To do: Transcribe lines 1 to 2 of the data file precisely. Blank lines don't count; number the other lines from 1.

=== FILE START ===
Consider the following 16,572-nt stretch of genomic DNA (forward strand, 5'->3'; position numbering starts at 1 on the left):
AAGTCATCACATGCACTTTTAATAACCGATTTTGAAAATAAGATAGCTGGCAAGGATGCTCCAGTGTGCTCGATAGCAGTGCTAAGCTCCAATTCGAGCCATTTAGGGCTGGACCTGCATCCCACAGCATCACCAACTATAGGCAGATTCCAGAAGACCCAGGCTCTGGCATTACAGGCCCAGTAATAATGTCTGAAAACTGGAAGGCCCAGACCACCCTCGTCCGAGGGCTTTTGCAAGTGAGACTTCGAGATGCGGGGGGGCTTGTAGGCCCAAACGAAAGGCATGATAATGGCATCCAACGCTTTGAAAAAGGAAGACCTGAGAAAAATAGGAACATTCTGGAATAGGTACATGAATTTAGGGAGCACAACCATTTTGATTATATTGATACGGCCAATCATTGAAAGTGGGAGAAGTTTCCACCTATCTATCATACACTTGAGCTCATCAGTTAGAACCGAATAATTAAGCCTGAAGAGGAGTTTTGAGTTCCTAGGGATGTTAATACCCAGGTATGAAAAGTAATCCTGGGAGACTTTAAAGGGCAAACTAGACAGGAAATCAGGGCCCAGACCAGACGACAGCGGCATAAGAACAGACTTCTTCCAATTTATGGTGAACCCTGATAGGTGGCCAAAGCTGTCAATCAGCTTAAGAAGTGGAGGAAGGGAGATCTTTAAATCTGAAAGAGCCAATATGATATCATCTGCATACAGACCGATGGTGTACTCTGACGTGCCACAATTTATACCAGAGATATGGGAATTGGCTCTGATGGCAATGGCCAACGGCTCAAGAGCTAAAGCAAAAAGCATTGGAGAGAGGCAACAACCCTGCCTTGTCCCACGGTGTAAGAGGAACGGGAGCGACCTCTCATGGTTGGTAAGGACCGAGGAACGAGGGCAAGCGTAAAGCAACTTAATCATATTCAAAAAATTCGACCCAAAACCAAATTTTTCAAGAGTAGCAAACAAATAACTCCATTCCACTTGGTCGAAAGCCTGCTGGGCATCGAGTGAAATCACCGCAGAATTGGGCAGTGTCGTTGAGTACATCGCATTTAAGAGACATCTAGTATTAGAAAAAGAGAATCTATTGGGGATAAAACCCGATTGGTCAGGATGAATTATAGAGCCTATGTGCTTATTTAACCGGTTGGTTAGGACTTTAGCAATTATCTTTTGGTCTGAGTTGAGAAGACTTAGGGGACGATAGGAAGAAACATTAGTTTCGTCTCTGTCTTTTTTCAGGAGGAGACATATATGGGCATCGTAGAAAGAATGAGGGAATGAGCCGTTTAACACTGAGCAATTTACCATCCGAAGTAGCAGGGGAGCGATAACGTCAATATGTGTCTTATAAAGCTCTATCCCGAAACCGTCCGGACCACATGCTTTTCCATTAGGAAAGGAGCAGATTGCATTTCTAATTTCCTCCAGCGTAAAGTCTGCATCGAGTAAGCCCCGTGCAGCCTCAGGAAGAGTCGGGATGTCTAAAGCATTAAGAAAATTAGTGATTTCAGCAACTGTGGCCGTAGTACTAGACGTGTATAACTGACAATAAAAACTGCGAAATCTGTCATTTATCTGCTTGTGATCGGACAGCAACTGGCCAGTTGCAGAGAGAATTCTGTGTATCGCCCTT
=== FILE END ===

Consider the following 16,572-nt stretch of genomic DNA (forward strand, 5'->3'; position numbering starts at 1 on the left):
AAGTCATCACATGCACTTTTAATAACCGATTTTGAAAATAAGATAGCTGGCAAGGATGCTCCAGTGTGCTCGATAGCAGTGCTAAGCTCCAATTCGAGCCATTTAGGGCTGGACCTGCATCCCACAGCATCACCAACTATAGGCAGATTCCAGAAGACCCAGGCTCTGGCATTACAGGCCCAGTAATAATGTCTGAAAACTGGAAGGCCCAGACCACCCTCGTCCGAGGGCTTTTGCAAGTGAGACTTCGAGATGCGGGGGGGCTTGTAGGCCCAAACGAAAGGCATGATAATGGCATCCAACGCTTTGAAAAAGGAAGACCTGAGAAAAATAGGAACATTCTGGAATAGGTACATGAATTTAGGGAGCACAACCATTTTGATTATATTGATACGGCCAATCATTGAAAGTGGGAGAAGTTTCCACCTATCTATCATACACTTGAGCTCATCAGTTAGAACCGAATAATTAAGCCTGAAGAGGAGTTTTGAGTTCCTAGGGATGTTAATACCCAGGTATGAAAAGTAATCCTGGGAGACTTTAAAGGGCAAACTAGACAGGAAATCAGGGCCCAGACCAGACGACAGCGGCATAAGAACAGACTTCTTCCAATTTATGGTGAACCCTGATAGGTGGCCAAAGCTGTCAATCAGCTTAAGAAGTGGAGGAAGGGAGATCTTTAAATCTGAAAGAGCCAATATGATATCATCTGCATACAGACCGATGGTGTACTCTGACGTGCCACAATTTATACCAGAGATATGGGAATTGGCTCTGATGGCAATGGCCAACGGCTCAAGAGCTAAAGCAAAAAGCATTGGAGAGAGGCAACAACCCTGCCTTGTCCCACGGTGTAAGAGGAACGGGAGCGACCTCTCATGGTTGGTAAGGACCGAGGAACGAGGGCAAGCGTAAAGCAACTTAATCATATTCAAAAAATTCGACCCAAAACCAAATTTTTCAAGAGTAGCAAACAAATAACTCCATTCCACTTGGTCGAAAGCCTGCTGGGCATCGAGTGAAATCACCGCAGAATTGGGCAGTGTCGTTGAGTACATCGCATTTAAGAGACATCTAGTATTAGAAAAAGAGAATCTATTGGGGATAAAACCCGATTGGTCAGGATGAATTATAGAGCCTATGTGCTTATTTAACCGGTTGGTTAGGACTTTAGCAATTATCTTTTGGTCTGAGTTGAGAAGACTTAGGGGACGATAGGAAGAAACATTAGTTTCGTCTCTGTCTTTTTTCAGGAGGAGACATATATGGGCATCGTAGAAAGAATGAGGGAATGAGCCGTTTAACACTGAGCAATTTACCATCCGAAGTAGCAGGGGAGCGATAACGTCAATATGTGTCTTATAAAGCTCTATCCCGAAACCGTCCGGACCACATGCTTTTCCATTAGGAAAGGAGCAGATTGCATTTCTAATTTCCTCCAGCGTAAAGTCTGCATCGAGTAAGCCCCGTGCAGCCTCAGGAAGAGTCGGGATGTCTAAAGCATTAAGAAAATTAGTGATTTCAGCAACTGTGGCCGTAGTACTAGACGTGTATAACTGACAATAAAAACTGCGAAATCTGTCATTTATCTGCTTGTGATCGGACAGCAACTGGCCAGTTGCAGAGAGAATTCTGTGTATCGCCCTT